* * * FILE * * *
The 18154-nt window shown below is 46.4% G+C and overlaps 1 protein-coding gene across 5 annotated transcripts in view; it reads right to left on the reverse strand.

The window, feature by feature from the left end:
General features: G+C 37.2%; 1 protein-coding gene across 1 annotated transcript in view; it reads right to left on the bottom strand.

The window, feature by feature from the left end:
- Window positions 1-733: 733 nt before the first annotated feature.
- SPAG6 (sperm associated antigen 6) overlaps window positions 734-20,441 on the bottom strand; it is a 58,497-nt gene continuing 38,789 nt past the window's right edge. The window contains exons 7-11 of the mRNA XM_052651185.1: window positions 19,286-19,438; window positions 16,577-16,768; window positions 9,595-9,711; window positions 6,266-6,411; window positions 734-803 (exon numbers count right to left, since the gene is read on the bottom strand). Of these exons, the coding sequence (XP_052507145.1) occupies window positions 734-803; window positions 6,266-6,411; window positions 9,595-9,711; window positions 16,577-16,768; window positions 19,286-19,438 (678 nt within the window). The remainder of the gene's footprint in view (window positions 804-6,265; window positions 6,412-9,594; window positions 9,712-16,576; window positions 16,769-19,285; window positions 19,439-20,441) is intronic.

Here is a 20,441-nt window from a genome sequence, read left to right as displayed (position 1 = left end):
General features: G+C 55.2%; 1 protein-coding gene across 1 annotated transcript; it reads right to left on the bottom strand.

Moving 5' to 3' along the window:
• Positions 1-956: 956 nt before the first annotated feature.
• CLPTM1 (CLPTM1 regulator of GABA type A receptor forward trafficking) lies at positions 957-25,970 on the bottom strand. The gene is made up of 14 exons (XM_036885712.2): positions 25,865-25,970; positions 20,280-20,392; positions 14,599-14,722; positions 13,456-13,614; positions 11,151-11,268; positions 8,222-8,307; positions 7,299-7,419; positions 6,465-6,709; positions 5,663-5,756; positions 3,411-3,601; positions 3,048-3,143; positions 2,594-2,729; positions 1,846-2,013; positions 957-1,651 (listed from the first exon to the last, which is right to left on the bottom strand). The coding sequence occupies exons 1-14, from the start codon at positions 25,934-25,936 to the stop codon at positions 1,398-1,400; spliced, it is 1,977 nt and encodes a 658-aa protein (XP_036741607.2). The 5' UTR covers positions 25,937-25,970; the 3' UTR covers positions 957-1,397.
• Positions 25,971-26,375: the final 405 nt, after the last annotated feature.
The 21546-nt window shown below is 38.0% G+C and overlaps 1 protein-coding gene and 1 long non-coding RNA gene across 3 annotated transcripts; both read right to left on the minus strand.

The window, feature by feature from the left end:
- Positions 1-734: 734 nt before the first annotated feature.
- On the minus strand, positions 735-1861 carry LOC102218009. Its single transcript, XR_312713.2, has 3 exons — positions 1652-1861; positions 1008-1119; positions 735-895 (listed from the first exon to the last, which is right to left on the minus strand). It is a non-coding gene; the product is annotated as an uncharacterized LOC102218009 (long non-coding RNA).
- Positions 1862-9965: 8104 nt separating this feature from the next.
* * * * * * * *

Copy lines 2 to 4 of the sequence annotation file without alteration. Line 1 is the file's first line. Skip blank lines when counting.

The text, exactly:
The window, feature by feature from the left end:
General features: G+C 37.2%; 1 protein-coding gene across 1 annotated transcript in view; it reads right to left on the bottom strand.

The window, feature by feature from the left end: